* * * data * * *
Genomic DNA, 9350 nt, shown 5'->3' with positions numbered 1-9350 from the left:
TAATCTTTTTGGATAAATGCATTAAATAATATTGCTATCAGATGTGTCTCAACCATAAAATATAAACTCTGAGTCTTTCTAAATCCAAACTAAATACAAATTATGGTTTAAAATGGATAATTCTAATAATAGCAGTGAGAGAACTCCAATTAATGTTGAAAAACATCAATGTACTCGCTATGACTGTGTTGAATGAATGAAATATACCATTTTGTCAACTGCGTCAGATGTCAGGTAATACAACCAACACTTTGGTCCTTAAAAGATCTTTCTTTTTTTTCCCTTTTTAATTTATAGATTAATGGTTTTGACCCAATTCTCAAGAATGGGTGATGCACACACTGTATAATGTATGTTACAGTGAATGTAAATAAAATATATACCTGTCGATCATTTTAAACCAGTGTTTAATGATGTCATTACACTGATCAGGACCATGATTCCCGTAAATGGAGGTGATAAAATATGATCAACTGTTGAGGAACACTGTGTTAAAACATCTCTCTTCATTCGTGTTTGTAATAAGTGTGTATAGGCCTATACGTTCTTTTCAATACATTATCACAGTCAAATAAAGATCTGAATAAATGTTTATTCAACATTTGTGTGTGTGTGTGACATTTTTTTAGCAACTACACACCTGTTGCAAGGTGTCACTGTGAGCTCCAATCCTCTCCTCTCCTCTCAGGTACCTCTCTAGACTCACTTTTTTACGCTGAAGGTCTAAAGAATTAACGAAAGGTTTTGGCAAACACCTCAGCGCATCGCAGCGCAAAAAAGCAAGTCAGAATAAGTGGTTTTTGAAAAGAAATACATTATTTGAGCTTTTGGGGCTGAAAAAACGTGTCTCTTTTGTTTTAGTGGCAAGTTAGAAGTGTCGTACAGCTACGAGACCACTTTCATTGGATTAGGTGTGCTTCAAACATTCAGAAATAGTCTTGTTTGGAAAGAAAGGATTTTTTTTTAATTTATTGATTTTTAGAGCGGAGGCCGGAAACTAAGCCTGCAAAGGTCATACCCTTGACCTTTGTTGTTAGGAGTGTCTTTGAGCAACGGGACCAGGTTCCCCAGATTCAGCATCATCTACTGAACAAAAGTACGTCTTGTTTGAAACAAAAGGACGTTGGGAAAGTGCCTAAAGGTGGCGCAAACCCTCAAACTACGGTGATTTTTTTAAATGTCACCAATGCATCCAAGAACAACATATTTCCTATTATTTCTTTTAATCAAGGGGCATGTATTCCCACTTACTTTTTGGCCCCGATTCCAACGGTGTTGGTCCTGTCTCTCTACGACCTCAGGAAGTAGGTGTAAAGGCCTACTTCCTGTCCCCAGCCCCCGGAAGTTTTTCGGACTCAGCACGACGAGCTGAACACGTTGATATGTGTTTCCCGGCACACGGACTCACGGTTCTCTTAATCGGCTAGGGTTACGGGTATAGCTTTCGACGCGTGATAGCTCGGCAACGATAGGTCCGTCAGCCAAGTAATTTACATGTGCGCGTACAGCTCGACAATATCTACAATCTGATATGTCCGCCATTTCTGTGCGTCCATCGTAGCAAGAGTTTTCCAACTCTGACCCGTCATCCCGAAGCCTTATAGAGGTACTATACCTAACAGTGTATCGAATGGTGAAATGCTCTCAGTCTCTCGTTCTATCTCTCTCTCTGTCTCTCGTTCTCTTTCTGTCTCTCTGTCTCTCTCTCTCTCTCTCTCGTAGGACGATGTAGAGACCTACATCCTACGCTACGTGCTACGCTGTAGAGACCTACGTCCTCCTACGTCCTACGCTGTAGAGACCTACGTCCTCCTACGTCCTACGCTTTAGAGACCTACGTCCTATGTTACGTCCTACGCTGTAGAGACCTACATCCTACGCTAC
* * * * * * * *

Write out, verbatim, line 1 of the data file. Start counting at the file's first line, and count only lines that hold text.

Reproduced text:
Genomic DNA, 9350 nt, shown 5'->3' with positions numbered 1-9350 from the left: